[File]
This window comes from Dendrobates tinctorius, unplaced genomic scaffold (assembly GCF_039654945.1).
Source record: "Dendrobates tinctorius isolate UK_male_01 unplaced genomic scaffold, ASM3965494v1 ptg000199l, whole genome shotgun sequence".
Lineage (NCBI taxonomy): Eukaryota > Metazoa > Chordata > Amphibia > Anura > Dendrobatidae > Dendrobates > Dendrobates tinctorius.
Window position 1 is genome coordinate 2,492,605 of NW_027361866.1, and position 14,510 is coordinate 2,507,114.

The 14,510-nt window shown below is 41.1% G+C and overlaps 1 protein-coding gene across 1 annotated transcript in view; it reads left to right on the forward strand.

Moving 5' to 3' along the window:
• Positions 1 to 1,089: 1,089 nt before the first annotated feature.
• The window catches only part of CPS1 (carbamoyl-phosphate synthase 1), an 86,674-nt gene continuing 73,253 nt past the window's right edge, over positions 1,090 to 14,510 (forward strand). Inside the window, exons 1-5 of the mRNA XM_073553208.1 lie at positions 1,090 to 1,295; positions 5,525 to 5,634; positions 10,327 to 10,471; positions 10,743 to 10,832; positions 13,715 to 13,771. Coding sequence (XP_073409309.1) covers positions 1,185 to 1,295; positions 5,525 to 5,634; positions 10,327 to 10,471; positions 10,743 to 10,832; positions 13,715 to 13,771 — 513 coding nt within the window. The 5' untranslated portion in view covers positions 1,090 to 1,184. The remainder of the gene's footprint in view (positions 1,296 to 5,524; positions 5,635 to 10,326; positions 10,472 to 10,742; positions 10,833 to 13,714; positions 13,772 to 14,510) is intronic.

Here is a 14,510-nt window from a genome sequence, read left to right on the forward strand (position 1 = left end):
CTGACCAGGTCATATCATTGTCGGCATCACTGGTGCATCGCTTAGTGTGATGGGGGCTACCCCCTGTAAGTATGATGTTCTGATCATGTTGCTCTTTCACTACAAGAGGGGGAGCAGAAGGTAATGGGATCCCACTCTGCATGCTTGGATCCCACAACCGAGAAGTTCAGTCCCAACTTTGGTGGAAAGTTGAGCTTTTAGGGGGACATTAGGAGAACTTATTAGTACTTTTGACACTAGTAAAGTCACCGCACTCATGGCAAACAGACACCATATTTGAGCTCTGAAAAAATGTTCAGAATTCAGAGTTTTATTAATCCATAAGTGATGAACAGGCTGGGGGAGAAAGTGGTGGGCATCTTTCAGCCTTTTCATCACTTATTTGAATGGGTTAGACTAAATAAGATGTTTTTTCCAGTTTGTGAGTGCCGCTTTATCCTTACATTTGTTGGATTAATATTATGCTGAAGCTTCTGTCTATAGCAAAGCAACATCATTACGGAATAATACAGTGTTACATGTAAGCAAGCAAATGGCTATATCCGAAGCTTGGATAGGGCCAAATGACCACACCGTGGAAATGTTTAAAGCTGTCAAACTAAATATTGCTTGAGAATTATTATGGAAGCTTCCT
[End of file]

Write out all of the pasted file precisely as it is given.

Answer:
This window comes from Dendrobates tinctorius, unplaced genomic scaffold (assembly GCF_039654945.1).
Source record: "Dendrobates tinctorius isolate UK_male_01 unplaced genomic scaffold, ASM3965494v1 ptg000199l, whole genome shotgun sequence".
Lineage (NCBI taxonomy): Eukaryota > Metazoa > Chordata > Amphibia > Anura > Dendrobatidae > Dendrobates > Dendrobates tinctorius.
Window position 1 is genome coordinate 2,492,605 of NW_027361866.1, and position 14,510 is coordinate 2,507,114.

The 14,510-nt window shown below is 41.1% G+C and overlaps 1 protein-coding gene across 1 annotated transcript in view; it reads left to right on the forward strand.

Moving 5' to 3' along the window:
• Positions 1 to 1,089: 1,089 nt before the first annotated feature.
• The window catches only part of CPS1 (carbamoyl-phosphate synthase 1), an 86,674-nt gene continuing 73,253 nt past the window's right edge, over positions 1,090 to 14,510 (forward strand). Inside the window, exons 1-5 of the mRNA XM_073553208.1 lie at positions 1,090 to 1,295; positions 5,525 to 5,634; positions 10,327 to 10,471; positions 10,743 to 10,832; positions 13,715 to 13,771. Coding sequence (XP_073409309.1) covers positions 1,185 to 1,295; positions 5,525 to 5,634; positions 10,327 to 10,471; positions 10,743 to 10,832; positions 13,715 to 13,771 — 513 coding nt within the window. The 5' untranslated portion in view covers positions 1,090 to 1,184. The remainder of the gene's footprint in view (positions 1,296 to 5,524; positions 5,635 to 10,326; positions 10,472 to 10,742; positions 10,833 to 13,714; positions 13,772 to 14,510) is intronic.

Here is a 14,510-nt window from a genome sequence, read left to right on the forward strand (position 1 = left end):
CTGACCAGGTCATATCATTGTCGGCATCACTGGTGCATCGCTTAGTGTGATGGGGGCTACCCCCTGTAAGTATGATGTTCTGATCATGTTGCTCTTTCACTACAAGAGGGGGAGCAGAAGGTAATGGGATCCCACTCTGCATGCTTGGATCCCACAACCGAGAAGTTCAGTCCCAACTTTGGTGGAAAGTTGAGCTTTTAGGGGGACATTAGGAGAACTTATTAGTACTTTTGACACTAGTAAAGTCACCGCACTCATGGCAAACAGACACCATATTTGAGCTCTGAAAAAATGTTCAGAATTCAGAGTTTTATTAATCCATAAGTGATGAACAGGCTGGGGGAGAAAGTGGTGGGCATCTTTCAGCCTTTTCATCACTTATTTGAATGGGTTAGACTAAATAAGATGTTTTTTCCAGTTTGTGAGTGCCGCTTTATCCTTACATTTGTTGGATTAATATTATGCTGAAGCTTCTGTCTATAGCAAAGCAACATCATTACGGAATAATACAGTGTTACATGTAAGCAAGCAAATGGCTATATCCGAAGCTTGGATAGGGCCAAATGACCACACCGTGGAAATGTTTAAAGCTGTCAAACTAAATATTGCTTGAGAATTATTATGGAAGCTTCCT